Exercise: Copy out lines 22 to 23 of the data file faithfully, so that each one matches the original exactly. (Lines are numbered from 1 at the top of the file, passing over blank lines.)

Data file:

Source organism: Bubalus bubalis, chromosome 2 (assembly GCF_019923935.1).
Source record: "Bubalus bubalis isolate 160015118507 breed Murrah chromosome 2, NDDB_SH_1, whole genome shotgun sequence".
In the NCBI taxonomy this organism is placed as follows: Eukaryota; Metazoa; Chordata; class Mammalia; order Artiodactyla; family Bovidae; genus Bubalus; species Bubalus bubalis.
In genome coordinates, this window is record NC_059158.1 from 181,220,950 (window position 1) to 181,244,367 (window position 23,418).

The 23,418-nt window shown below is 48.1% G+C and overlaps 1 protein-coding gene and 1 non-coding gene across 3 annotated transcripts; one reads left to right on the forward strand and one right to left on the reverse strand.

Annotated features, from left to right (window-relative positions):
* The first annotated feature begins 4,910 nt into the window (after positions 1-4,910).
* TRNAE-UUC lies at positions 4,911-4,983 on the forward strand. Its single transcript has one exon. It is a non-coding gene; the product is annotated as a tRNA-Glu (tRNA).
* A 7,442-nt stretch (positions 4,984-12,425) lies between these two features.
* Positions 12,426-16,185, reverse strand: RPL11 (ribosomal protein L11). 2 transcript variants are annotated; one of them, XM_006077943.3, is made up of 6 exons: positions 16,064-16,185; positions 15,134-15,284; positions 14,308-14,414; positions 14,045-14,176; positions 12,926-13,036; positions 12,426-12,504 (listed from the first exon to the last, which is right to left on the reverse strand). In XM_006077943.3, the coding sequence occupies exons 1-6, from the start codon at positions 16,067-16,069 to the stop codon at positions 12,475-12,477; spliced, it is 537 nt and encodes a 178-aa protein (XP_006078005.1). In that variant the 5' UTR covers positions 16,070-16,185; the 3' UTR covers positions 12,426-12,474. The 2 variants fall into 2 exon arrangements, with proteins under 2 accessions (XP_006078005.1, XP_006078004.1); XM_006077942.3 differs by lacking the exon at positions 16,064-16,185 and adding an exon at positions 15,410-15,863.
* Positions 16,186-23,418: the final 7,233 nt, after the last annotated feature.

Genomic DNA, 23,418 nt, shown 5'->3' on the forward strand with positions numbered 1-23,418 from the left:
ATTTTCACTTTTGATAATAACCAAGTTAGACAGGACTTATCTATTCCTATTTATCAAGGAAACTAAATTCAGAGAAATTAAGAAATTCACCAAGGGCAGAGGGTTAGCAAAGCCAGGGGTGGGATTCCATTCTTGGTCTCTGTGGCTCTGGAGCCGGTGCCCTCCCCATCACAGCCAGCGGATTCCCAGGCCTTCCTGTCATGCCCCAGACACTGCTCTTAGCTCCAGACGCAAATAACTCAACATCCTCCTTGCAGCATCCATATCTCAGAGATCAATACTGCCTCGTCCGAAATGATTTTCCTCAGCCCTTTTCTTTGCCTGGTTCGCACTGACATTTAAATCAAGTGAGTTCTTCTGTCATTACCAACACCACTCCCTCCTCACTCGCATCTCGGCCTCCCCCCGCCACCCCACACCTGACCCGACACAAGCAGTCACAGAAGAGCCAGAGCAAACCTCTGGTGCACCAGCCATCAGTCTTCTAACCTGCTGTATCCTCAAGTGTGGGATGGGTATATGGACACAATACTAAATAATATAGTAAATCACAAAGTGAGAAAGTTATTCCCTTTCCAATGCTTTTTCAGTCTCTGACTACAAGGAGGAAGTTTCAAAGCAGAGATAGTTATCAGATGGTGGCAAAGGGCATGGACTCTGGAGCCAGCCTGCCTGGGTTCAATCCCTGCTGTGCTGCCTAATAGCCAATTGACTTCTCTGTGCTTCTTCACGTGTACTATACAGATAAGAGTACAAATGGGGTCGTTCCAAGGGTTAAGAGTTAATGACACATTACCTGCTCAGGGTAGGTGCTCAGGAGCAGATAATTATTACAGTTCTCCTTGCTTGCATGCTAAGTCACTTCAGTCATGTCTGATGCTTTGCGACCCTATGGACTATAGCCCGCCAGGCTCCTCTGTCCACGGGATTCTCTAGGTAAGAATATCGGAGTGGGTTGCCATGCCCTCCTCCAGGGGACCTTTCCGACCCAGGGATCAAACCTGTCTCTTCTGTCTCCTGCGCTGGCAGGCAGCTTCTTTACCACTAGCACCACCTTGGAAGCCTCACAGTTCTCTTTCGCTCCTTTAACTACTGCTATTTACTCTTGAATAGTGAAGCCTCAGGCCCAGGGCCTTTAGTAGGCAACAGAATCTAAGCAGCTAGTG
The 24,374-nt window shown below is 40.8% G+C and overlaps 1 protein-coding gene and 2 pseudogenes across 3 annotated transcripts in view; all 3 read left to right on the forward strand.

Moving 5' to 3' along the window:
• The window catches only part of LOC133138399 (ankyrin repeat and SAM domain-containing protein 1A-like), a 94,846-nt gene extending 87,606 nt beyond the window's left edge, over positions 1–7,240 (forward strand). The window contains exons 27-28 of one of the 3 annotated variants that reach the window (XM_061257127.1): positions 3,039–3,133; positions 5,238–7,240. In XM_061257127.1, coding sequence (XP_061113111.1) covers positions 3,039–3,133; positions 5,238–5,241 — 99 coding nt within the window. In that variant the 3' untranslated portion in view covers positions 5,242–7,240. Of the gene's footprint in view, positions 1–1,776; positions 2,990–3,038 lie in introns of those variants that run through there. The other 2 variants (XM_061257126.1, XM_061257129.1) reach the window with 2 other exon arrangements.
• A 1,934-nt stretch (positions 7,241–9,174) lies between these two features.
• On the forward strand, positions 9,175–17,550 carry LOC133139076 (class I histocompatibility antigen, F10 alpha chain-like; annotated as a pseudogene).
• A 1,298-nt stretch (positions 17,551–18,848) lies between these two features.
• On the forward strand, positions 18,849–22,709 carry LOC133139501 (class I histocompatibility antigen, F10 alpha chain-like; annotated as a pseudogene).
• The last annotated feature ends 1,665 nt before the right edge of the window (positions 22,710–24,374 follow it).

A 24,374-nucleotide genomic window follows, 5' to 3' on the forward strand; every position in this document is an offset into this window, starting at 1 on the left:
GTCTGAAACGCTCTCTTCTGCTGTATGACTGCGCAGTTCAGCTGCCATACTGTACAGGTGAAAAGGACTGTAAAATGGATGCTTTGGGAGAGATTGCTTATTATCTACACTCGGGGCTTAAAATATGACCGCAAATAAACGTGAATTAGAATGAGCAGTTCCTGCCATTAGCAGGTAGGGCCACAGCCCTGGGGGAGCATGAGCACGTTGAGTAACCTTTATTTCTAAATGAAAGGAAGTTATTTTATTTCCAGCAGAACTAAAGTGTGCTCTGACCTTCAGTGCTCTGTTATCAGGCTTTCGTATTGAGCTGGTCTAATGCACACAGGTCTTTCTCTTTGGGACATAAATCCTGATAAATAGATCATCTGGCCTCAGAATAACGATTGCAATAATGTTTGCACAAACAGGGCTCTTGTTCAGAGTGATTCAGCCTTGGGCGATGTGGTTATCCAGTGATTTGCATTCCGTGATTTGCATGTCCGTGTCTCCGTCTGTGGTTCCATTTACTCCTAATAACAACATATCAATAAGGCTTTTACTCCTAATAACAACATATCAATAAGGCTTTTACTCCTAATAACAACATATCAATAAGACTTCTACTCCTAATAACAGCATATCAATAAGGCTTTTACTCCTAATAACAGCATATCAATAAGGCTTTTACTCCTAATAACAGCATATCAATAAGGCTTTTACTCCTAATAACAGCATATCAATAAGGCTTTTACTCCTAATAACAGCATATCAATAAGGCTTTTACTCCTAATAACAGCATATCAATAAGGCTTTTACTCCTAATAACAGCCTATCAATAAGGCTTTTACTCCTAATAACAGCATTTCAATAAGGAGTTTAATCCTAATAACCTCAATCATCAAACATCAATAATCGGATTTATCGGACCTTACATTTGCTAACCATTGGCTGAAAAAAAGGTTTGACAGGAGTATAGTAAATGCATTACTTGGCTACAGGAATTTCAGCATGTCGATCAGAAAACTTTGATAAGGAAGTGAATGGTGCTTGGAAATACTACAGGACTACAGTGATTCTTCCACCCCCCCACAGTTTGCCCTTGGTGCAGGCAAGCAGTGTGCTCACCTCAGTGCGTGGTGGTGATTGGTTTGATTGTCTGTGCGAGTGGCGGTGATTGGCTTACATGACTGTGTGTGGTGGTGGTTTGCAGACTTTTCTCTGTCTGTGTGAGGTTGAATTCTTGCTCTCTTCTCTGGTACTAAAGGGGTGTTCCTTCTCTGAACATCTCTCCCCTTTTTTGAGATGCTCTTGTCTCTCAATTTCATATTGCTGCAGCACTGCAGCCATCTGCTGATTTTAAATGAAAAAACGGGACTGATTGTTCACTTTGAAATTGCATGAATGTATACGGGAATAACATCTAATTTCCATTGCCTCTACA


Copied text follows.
A 24,374-nucleotide genomic window follows, 5' to 3' on the forward strand; every position in this document is an offset into this window, starting at 1 on the left:
GTCTGAAACGCTCTCTTCTGCTGTATGACTGCGCAGTTCAGCTGCCATACTGTACAGGTGAAAAGGACTGTAAAATGGATGCTTTGGGAGAGATTGCTTATTATCTACACTCGGGGCTTAAAATATGACCGCAAATAAACGTGAATTAGAATGAGCAGTTCCTGCCATTAGCAGGTAGGGCCACAGCCCTGGGGGAGCATGAGCACGTTGAGTAACCTTTATTTCTAAATGAAAGGAAGTTATTTTATTTCCAGCAGAACTAAAGTGTGCTCTGACCTTCAGTGCTCTGTTATCAGGCTTTCGTATTGAGCTGGTCTAATGCACACAGGTCTTTCTCTTTGGGACATAAATCCTGATAAATAGATCATCTGGCCTCAGAATAACGATTGCAATAATGTTTGCACAAACAGGGCTCTTGTTCAGAGTGATTCAGCCTTGGGCGATGTGGTTATCCAGTGATTTGCATTCCGTGATTTGCATGTCCGTGTCTCCGTCTGTGGTTCCATTTACTCCTAATAACAACATATCAATAAGGCTTTTACTCCTAATAACAACATATCAATAAGGCTTTTACTCCTAATAACAACATATCAATAAGACTTCTACTCCTAATAACAGCATATCAATAAGGCTTTTACTCCTAATAACAGCATATCAATAAGGCTTTTACTCCTAATAACAGCATATCAATAAGGCTTTTACTCCTAATAACAGCATATCAATAAGGCTTTTACTCCTAATAACAGCATATCAATAAGGCTTTTACTCCTAATAACAGCATATCAATAAGGCTTTTACTCCTAATAACAGCCTATCAATAAGGCTTTTACTCCTAATAACAGCATTTCAATAAGGAGTTTAATCCTAATAACCTCAATCATCAAACATCAATAATCGGATTTATCGGACCTTACATTTGCTAACCATTGGCTGAAAAAAAGGTTTGACAGGAGTATAGTAAATGCATTACTTGGCTACAGGAATTTCAGCATGTCGATCAGAAAACTTTGATAAGGAAGTGAATGGTGCTTGGAAATACTACAGGACTACAGTGATTCTTCCACCCCCCCACAGTTTGCCCTTGGTGCAGGCAAGCAGTGTGCTCACCTCAGTGCGTGGTGGTGATTGGTTTGATTGTCTGTGCGAGTGGCGGTGATTGGCTTACATGACTGTGTGTGGTGGTGGTTTGCAGACTTTTCTCTGTCTGTGTGAGGTTGAATTCTTGCTCTCTTCTCTGGTACTAAAGGGGTGTTCCTTCTCTGAACATCTCTCCCCTTTTTTGAGATGCTCTTGTCTCTCAATTTCATATTGCTGCAGCACTGCAGCCATCTGCTGATTTTAAATGAAAAAACGGGACTGATTGTTCACTTTGAAATTGCATGAATGTATACGGGAATAACATCTAATTTCCATTGCCTCTACA